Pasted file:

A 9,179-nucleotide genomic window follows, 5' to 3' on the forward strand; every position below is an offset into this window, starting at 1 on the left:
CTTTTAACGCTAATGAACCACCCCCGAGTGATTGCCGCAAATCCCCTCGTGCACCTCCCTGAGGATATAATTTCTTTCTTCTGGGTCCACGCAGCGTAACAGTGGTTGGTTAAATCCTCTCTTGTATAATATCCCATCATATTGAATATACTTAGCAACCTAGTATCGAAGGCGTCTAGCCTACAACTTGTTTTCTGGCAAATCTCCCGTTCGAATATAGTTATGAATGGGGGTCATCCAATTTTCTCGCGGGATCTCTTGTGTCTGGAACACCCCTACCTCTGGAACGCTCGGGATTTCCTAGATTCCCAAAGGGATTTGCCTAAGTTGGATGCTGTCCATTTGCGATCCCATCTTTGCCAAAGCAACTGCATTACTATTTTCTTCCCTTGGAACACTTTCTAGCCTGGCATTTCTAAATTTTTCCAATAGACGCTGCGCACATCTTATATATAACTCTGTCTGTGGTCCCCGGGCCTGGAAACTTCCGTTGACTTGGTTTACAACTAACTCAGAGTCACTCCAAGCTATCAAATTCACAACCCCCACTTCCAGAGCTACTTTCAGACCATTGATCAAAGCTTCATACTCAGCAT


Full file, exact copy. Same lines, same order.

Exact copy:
A 9,179-nucleotide genomic window follows, 5' to 3' on the forward strand; every position below is an offset into this window, starting at 1 on the left:
CTTTTAACGCTAATGAACCACCCCCGAGTGATTGCCGCAAATCCCCTCGTGCACCTCCCTGAGGATATAATTTCTTTCTTCTGGGTCCACGCAGCGTAACAGTGGTTGGTTAAATCCTCTCTTGTATAATATCCCATCATATTGAATATACTTAGCAACCTAGTATCGAAGGCGTCTAGCCTACAACTTGTTTTCTGGCAAATCTCCCGTTCGAATATAGTTATGAATGGGGGTCATCCAATTTTCTCGCGGGATCTCTTGTGTCTGGAACACCCCTACCTCTGGAACGCTCGGGATTTCCTAGATTCCCAAAGGGATTTGCCTAAGTTGGATGCTGTCCATTTGCGATCCCATCTTTGCCAAAGCAACTGCATTACTATTTTCTTCCCTTGGAACACTTTCTAGCCTGGCATTTCTAAATTTTTCCAATAGACGCTGCGCACATCTTATATATAACTCTGTCTGTGGTCCCCGGGCCTGGAAACTTCCGTTGACTTGGTTTACAACTAACTCAGAGTCACTCCAAGCTATCAAATTCACAACCCCCACTTCCAGAGCTACTTTCAGACCATTGATCAAAGCTTCATACTCAGCAT